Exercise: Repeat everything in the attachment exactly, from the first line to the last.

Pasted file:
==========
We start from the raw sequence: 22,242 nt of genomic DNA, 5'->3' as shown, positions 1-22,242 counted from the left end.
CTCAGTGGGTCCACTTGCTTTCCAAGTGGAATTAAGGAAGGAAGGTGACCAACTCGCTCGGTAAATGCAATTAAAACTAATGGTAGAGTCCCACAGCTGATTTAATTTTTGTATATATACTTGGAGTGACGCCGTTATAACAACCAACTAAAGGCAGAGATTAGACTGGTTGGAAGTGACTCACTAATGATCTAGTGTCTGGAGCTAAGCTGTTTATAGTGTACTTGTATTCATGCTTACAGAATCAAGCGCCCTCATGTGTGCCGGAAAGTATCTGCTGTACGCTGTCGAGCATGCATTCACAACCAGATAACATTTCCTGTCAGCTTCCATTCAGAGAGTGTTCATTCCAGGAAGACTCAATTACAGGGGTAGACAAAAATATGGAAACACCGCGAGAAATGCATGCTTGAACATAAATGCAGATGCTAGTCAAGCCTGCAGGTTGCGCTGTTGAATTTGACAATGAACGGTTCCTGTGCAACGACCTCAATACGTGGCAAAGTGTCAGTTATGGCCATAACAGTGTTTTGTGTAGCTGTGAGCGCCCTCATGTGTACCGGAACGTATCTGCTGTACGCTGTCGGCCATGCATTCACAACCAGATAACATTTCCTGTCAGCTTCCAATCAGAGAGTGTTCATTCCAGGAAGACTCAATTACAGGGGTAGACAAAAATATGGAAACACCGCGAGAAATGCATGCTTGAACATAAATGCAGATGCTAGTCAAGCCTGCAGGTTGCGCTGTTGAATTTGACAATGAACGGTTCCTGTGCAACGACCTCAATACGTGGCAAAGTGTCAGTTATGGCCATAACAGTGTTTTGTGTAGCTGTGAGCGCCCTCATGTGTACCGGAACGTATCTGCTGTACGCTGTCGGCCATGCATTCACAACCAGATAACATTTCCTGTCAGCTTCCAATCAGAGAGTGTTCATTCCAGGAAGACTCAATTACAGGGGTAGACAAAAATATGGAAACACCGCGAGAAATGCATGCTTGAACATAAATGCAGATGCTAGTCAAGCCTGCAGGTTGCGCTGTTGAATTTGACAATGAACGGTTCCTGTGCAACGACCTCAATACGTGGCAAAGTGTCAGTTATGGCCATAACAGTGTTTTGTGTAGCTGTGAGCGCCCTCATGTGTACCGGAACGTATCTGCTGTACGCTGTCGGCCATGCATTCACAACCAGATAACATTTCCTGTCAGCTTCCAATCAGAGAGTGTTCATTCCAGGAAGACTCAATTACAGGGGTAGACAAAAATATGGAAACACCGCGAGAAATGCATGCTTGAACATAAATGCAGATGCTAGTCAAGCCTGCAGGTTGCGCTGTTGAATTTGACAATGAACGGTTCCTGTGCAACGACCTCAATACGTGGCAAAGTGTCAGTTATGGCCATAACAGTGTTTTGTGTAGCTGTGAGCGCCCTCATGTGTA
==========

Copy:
We start from the raw sequence: 22,242 nt of genomic DNA, 5'->3' as shown, positions 1-22,242 counted from the left end.
CTCAGTGGGTCCACTTGCTTTCCAAGTGGAATTAAGGAAGGAAGGTGACCAACTCGCTCGGTAAATGCAATTAAAACTAATGGTAGAGTCCCACAGCTGATTTAATTTTTGTATATATACTTGGAGTGACGCCGTTATAACAACCAACTAAAGGCAGAGATTAGACTGGTTGGAAGTGACTCACTAATGATCTAGTGTCTGGAGCTAAGCTGTTTATAGTGTACTTGTATTCATGCTTACAGAATCAAGCGCCCTCATGTGTGCCGGAAAGTATCTGCTGTACGCTGTCGAGCATGCATTCACAACCAGATAACATTTCCTGTCAGCTTCCATTCAGAGAGTGTTCATTCCAGGAAGACTCAATTACAGGGGTAGACAAAAATATGGAAACACCGCGAGAAATGCATGCTTGAACATAAATGCAGATGCTAGTCAAGCCTGCAGGTTGCGCTGTTGAATTTGACAATGAACGGTTCCTGTGCAACGACCTCAATACGTGGCAAAGTGTCAGTTATGGCCATAACAGTGTTTTGTGTAGCTGTGAGCGCCCTCATGTGTACCGGAACGTATCTGCTGTACGCTGTCGGCCATGCATTCACAACCAGATAACATTTCCTGTCAGCTTCCAATCAGAGAGTGTTCATTCCAGGAAGACTCAATTACAGGGGTAGACAAAAATATGGAAACACCGCGAGAAATGCATGCTTGAACATAAATGCAGATGCTAGTCAAGCCTGCAGGTTGCGCTGTTGAATTTGACAATGAACGGTTCCTGTGCAACGACCTCAATACGTGGCAAAGTGTCAGTTATGGCCATAACAGTGTTTTGTGTAGCTGTGAGCGCCCTCATGTGTACCGGAACGTATCTGCTGTACGCTGTCGGCCATGCATTCACAACCAGATAACATTTCCTGTCAGCTTCCAATCAGAGAGTGTTCATTCCAGGAAGACTCAATTACAGGGGTAGACAAAAATATGGAAACACCGCGAGAAATGCATGCTTGAACATAAATGCAGATGCTAGTCAAGCCTGCAGGTTGCGCTGTTGAATTTGACAATGAACGGTTCCTGTGCAACGACCTCAATACGTGGCAAAGTGTCAGTTATGGCCATAACAGTGTTTTGTGTAGCTGTGAGCGCCCTCATGTGTACCGGAACGTATCTGCTGTACGCTGTCGGCCATGCATTCACAACCAGATAACATTTCCTGTCAGCTTCCAATCAGAGAGTGTTCATTCCAGGAAGACTCAATTACAGGGGTAGACAAAAATATGGAAACACCGCGAGAAATGCATGCTTGAACATAAATGCAGATGCTAGTCAAGCCTGCAGGTTGCGCTGTTGAATTTGACAATGAACGGTTCCTGTGCAACGACCTCAATACGTGGCAAAGTGTCAGTTATGGCCATAACAGTGTTTTGTGTAGCTGTGAGCGCCCTCATGTGTA